Our CO2 incubators place a special emphasis on high-temperature dry heat sterilization. The incubator interior must be sterile if cell cultivation is to be performed. To eliminate any possibility of contamination, we have integrated a program for auto-sterilization at 180 degrees Celsius (2 h) in our machines. To start the program, all the user needs to do is press a button after removing the sample. A special feature of our CB series incubators is that the CO2 sensor can be heat-sterilized and therefore does not need to be removed from the unit.
The auto-sterilization program is based on the previous specifications of DIN 58947. Information on the test of the sterilization program that must be regularly conducted using biological indicators can be found in DIN EN ISO 11138-4 and DIN EN ISO 18472, which are available for purchase from the Beuth-Verlag publishing house. The publisher also offers regular training courses on various aspects of health care technology.
BINDER units help ensure sterile work environment
The equipment and features of our cell-cultivation machines have been designed to create a sterile work environment using both dry heat sterilization and other additional measures. The units are extremely user-friendly, which eliminates errors and helps you to reliably produce safe products. One example of this is the seamless design of the inner chamber, which makes it easier to perform the required regular wipe-down disinfection. A special technology is used to keep condensation from forming, which also prevents accumulation of unwanted germs. The integration of a glass inner door gives users a view inside the chamber without letting in potentially contaminated outside air. And last, but not least: Our units include a highly sensitive automatic diagnostic system for continuous CO2 monitoring.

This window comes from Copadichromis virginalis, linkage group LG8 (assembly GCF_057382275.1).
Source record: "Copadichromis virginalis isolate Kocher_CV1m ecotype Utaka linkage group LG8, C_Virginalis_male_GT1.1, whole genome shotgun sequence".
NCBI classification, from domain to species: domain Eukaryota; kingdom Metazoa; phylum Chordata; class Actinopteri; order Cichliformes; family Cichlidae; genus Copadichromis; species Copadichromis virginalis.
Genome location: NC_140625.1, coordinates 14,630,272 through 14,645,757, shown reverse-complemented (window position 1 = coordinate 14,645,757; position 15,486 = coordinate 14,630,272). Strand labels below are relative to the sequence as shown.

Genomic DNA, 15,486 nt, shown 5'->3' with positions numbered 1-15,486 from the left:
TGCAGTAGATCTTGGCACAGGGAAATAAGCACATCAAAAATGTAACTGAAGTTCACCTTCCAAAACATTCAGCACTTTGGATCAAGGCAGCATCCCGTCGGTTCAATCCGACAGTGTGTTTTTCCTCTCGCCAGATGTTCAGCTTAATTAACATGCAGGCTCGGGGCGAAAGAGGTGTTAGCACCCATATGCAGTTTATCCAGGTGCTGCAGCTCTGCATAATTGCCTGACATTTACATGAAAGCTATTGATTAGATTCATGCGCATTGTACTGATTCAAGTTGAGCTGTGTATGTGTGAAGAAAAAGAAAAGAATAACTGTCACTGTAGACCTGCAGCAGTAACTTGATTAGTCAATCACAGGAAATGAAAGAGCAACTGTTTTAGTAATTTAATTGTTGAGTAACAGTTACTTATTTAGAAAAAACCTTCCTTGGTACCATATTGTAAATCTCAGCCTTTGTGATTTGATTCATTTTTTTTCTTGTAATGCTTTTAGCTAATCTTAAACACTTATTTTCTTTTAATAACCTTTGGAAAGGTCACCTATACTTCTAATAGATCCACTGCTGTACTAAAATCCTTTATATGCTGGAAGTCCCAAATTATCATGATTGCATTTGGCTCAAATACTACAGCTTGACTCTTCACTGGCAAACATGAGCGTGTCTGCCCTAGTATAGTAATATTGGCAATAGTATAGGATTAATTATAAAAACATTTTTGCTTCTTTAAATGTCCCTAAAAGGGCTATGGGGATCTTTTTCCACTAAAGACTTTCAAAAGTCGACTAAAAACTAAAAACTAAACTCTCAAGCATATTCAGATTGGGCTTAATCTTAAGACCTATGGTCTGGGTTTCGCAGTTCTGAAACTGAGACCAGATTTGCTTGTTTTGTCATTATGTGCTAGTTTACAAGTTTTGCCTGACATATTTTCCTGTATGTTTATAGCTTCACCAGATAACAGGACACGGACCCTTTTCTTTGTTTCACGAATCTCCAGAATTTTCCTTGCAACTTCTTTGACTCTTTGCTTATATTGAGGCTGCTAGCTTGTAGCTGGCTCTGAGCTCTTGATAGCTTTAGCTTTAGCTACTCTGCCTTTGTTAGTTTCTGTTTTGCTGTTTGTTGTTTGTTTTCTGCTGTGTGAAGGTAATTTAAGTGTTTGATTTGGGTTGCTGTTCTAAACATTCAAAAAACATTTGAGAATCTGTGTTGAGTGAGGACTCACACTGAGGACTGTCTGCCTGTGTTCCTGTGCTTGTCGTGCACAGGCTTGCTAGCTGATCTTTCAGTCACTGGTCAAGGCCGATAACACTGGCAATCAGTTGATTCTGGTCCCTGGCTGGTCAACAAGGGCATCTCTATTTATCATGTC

When combined with our dry-heat ovens—which are available in a wide selection to meet various different requirements, and are a useful tool for sterilizing used lab instruments—these units help you reach the highest level of safety.
You’re on the safe side with Binder CO2 incubators made in Germany
We offer two separate series in different sizes to incubate your cell cultures. Both series deliver the functionality to dry-heat sterilize the unit’s interior and come equipped with a seamless-design inner chamber, anti-condensation technology, and double doors. Our CO2 incubators also offer a number of other features, meaning that you’ll always find the right unit at Binder—for both routine procedures and highly sensitive applications.